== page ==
L-R: Amanda White (Conexus Financial), Richard Cooney and Manroop Jhooty

The key to implementing a successful total portfolio approach (TPA) is not about creating complexities, but rather maintaining simplicity within the shared lexicon of an investment team, said Future Fund and Canadian pension CPP Investments.   

At the Fiduciary Investors Symposium in Toronto, hosted by Investment Magazine sister publication Top1000funds.com, Future Fund director of dynamic asset allocation Richard Cooney said while total portfolio frameworks should be rigorous, they also need to be “simple enough that people can have a common conversation”. 

“We look across asset class definitions and compare asset to asset, but sometimes that’s comparing it not an apple to an orange, but maybe like an apple to a loaf of bread,” he said. 

“You need ways to break them down and simplify the problem, so for us, that’s thinking about risk factors.” 

Cooney said getting the investment culture right is also critical. The A$223 billion ($147 billion) fund isn’t allowed internal management under its mandate, which is why its team has remained relatively small compared to the Canadian fund.  

“When people join the Future Fund, it feels different,” Cooney said. 

“It takes months to feel comfortable in the seat, and you have to get people to break down the silo mentality. 

“It’s not about how I’m doing against a benchmark. The benchmark doesn’t really mean anything. 

“You build in the mentality and the cultural awareness that it’s alright for me to sell this asset now or to not build at the same pace that I otherwise was going to, because I recognise…there’s a great opportunity over here, and if we didn’t slow the build right now, then we wouldn’t be able to lean in.” 

Head of total fund management at the C$632 billion ($696 billion) CPP Investments, Manroop Jhooty, said TPA for the fund can sometimes mean sacrifices in sub-portfolio returns to ensure the bigger portfolio stays on track to meet mandate targets. 

It can be a somewhat “difficult” conversation to ask teams generating higher returns to hand back capital, Jhooty said, which is why building a common language and understanding in the investment team is important.  

“What the [TPA] dynamic is really about is relative value – how do you make the decisions around what assets you want to sell what, what you want to buy and why do you want to do that,” he said. 

“How we make those decisions is really having that common language to talk about what is the marginal impact to the portfolio [each decision has].” 

CPP’s TPA considers several risk-return factors such as economic growth, rates and credit spreads. When the fund rebalances its portfolio, Jhooty said it is essentially rebalancing to these macro factors and different asset classes provide exposure to the target factors in different ways.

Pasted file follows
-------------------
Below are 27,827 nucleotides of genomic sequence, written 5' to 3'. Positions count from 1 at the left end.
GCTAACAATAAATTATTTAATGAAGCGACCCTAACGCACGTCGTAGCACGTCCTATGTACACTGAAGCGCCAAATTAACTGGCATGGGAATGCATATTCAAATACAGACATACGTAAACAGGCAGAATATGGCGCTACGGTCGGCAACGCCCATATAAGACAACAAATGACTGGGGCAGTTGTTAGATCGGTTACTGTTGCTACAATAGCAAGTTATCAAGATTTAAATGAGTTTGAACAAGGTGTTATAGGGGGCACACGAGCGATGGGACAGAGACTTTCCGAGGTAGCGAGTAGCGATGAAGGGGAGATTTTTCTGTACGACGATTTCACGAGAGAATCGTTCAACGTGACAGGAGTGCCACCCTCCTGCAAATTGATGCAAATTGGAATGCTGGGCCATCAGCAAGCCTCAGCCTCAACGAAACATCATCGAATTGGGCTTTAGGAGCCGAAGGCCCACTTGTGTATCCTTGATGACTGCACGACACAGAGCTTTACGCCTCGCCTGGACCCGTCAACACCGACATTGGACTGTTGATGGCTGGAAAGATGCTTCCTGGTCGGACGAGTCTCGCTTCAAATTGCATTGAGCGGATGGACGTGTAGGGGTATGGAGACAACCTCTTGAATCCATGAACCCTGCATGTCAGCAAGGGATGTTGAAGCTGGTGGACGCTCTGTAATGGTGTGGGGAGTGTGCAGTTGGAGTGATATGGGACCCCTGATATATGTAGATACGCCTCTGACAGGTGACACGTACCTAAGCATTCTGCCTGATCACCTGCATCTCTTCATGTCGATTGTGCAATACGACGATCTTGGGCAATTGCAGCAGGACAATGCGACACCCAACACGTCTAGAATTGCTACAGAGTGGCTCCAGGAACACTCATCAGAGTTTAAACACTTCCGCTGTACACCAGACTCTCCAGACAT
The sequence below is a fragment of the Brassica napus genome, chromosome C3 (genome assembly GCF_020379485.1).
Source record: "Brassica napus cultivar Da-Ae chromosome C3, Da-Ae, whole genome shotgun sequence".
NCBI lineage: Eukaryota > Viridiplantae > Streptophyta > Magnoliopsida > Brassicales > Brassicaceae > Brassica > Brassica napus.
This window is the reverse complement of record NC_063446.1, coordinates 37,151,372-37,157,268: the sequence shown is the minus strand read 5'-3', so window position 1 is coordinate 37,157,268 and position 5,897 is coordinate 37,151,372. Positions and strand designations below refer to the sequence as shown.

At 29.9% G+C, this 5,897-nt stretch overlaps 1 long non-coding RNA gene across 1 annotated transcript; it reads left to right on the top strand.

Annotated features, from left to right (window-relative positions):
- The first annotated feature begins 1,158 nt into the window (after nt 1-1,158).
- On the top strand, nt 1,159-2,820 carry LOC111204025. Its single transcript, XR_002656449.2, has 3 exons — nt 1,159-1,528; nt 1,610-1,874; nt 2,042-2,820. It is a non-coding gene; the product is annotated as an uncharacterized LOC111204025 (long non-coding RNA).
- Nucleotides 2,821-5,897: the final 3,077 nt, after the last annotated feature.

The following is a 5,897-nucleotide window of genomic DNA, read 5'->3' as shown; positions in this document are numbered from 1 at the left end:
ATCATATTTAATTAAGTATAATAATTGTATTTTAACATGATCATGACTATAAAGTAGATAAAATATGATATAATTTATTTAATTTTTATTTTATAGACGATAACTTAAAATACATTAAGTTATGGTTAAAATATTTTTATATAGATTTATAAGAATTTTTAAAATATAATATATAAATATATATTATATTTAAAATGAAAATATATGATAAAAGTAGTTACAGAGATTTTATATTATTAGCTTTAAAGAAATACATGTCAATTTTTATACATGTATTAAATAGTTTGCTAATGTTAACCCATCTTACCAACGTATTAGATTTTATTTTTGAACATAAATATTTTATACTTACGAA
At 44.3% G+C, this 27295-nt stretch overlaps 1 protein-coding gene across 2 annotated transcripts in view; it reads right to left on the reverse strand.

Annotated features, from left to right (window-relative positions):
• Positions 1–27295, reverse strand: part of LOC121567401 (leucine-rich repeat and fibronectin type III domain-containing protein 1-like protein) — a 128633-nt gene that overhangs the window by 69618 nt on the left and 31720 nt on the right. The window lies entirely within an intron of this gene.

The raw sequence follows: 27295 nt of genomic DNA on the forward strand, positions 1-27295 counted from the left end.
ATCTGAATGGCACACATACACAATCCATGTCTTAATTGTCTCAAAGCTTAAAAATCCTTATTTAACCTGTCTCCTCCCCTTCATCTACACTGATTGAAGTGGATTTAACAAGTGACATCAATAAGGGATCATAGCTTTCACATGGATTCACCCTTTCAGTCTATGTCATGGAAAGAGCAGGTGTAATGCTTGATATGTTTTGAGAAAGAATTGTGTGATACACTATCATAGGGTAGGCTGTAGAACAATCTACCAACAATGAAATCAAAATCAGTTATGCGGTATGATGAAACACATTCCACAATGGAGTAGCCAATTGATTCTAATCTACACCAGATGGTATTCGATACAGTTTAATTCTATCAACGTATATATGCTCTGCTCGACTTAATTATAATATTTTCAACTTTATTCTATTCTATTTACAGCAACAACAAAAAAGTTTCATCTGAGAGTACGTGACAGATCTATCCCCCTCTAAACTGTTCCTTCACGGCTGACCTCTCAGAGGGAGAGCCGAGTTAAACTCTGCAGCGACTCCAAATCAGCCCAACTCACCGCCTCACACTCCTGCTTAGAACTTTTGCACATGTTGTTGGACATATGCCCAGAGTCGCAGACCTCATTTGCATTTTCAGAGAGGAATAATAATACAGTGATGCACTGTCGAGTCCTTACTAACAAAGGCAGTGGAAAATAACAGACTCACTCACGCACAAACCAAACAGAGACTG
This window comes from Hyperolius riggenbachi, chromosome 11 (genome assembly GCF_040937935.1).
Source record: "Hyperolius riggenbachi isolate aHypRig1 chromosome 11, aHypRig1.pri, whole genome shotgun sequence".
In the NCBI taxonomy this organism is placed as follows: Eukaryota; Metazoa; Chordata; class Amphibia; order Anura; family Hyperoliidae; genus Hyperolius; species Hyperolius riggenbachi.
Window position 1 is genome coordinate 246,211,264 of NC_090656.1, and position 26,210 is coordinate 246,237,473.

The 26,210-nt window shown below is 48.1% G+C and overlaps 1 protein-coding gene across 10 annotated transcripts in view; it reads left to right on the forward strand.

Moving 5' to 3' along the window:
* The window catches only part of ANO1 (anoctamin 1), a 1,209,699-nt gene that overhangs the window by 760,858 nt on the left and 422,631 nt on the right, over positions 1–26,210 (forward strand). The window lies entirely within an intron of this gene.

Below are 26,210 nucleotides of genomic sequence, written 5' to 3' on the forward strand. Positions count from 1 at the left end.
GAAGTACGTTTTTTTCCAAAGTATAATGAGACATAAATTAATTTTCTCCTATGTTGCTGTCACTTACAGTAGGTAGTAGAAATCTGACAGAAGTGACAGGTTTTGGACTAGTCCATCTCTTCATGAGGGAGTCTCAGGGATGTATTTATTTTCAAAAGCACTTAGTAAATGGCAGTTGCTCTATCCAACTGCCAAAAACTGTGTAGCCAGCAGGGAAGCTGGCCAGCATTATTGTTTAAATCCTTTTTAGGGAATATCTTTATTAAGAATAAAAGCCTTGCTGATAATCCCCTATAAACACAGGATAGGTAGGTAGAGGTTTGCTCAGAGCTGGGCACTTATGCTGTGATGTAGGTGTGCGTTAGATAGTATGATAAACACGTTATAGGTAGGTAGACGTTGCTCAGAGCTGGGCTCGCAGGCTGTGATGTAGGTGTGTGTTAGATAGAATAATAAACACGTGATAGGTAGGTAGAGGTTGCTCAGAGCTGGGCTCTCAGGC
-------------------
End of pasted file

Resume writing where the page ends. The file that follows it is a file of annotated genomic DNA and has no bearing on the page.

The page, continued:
While those discussions can be difficult, “really what you need to be able to do is to have a common understanding of how all these pieces fit together,” he said. 

“That’s where TPA provides a great degree of grease for the wheels, so to speak, because you’re able to speak in a common language, and you’re able to view the portfolio through the lens of impact,” he said. 

‘A degree of balance’ 

In practice, Jhooty said, CPP always sets out to create a balanced long-term portfolio which is meant to survive through multiple cycles and macroeconomic environments.  

“We’re looking for a degree of balance,” he said. 

“Where the discretion comes in from a tactical perspective is where are we today conditionally in the market…and how does that look different from what your long-term unconditional portfolio is. That’s where we begin to tweak some of those elements.” 

However, being “tactical” doesn’t mean being focused on “short-term blips in the market”, as Jhooty said CPP might consider how much growth exposure or inflation protection it wants. 

Jhooty said CPP considers each asset with certain degrees of substitutability when viewing the portfolio through TPA, which allows for some creative ways to rebalance the portfolio if needed.  

A good example is private equity, where many funds have been getting growth exposure in the last few years, and where there hasn’t been a lot of “activity on both sides of the equation”. 

“You didn’t see a lot of distributions coming back, nor did you see a lot of activity in terms of new capital being deployed,” he said. 

“Now, if you’re in a fixed asset allocation space, that creates a bit of a conundrum, where you’re potentially overweight, by virtue of the fact that activity is largely limited. Through TPA, which looks through, you’re able to more dynamically adjust and rebalance your portfolio.  

“Because what you really care about in that instance, is that you’re getting a little bit more growth exposure for your private equity portfolio than you were anticipating. But you don’t need to sell private equity, you can sell public equities, which also load on growth.” 

In Future Fund’s process, Cooney said the asset team doesn’t have a bucket to fill.  

“What we say to them is: you’re the experts, face your opportunity set, buy great assets… and work with people who are allowed to align to our total portfolio and return horizon,” he said. 

“We don’t really care what [assets] you call them, or where you where you find them, but there’s some guiderails at the top to make sure that we’re not aggregating risks in ways that we otherwise wouldn’t be comfortable with.” 

The fund also links performance-related benefits to total fund performance as a way to incentivise alignment with TPA thinking, Cooney said.  

“There’s no worry about if I do something, I’m going to cruel my ability to generate my own alpha – it’s the total portfolio return that matters.” 

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